The Chicago transit system is the nexus of two seemingly unconnected murders in Tiffany Cates’s unsettling, satisfying novel M-Theory.
Donovan rides the train every day, taking note of the different people whom he sees on a regular basis. One day, he begins seeing a woman in a blue coat, Emily (called M by those close to her). He can’t get her off of his mind. The two soon start a relationship that may be just a step up from strangers on a train—or, as Donovan hopes, something much more intimate.
But Donovan isn’t the only one M has made an impression on during her daily commute. An artist with a generous spirit and a need for connection, M has befriended a number of passengers and transit workers. She searches for meaning in her life, which is marked by a lonely marriage and uncertainty about the future. When a boy M knows is murdered, and M is found dead shortly after, it falls to a detective to put the pieces together and find out how the cases connect.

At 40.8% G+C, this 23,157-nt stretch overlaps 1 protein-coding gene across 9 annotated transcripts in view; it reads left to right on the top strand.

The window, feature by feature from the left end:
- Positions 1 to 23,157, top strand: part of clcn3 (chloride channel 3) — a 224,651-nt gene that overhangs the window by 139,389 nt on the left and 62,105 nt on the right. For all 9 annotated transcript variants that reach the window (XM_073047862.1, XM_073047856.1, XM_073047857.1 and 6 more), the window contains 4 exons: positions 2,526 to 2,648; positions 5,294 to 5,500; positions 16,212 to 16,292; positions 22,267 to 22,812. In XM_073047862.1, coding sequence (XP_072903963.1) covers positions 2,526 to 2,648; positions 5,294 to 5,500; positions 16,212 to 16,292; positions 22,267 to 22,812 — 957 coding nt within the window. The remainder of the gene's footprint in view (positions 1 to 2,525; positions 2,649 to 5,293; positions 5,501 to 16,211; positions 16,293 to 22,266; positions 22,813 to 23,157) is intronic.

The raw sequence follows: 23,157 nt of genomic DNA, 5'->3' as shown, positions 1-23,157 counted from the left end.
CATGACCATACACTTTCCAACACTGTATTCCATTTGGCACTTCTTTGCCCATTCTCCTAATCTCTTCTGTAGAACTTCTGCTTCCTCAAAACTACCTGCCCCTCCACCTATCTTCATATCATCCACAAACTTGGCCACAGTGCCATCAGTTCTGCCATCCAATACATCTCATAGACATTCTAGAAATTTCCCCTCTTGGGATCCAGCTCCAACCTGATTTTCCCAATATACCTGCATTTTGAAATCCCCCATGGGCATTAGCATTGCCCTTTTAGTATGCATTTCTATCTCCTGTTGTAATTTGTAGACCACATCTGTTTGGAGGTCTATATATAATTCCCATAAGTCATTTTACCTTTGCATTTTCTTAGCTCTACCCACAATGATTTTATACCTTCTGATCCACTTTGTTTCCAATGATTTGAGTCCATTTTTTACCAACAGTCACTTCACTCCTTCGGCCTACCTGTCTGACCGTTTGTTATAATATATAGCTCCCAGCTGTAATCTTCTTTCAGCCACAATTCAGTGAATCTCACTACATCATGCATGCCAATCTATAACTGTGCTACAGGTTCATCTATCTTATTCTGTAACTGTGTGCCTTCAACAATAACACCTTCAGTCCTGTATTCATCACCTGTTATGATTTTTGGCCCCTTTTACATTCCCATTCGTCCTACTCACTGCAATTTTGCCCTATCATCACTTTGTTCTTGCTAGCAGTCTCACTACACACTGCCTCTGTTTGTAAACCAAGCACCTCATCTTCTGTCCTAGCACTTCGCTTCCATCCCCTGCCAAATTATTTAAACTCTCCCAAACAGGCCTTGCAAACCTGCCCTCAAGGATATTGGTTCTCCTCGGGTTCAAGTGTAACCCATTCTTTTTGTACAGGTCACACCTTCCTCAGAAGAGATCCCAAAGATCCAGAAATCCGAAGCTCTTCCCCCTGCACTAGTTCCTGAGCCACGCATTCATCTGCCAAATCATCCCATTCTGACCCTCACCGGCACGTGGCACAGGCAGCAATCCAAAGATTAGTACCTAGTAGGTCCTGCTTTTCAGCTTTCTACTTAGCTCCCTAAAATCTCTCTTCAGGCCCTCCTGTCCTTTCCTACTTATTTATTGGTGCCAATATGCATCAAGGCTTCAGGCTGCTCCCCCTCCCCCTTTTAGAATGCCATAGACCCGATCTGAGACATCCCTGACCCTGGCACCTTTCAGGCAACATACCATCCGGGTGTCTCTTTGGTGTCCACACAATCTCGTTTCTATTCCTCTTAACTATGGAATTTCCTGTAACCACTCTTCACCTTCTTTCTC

Alternating between characters, as well as between the past and the present, M-Theory is a thrill ride that is never quite what it seems. Its events and characters converge in surprising, unsettling ways, illuminating a spider’s web of interdependence that leads to violence.
As each character deepens, it becomes obvious that no one is truly good or bad; instead, they are all complex and human. Their motivations and actions ring true based on their pasts and personalities, yet there is still plenty of mystery surrounding what they will do next. The climax brings all of the novel’s threads together in a way that is satisfying, but that still leaves room for interpretation. M-Theory is a tension-filled novel that provides no easy answers.
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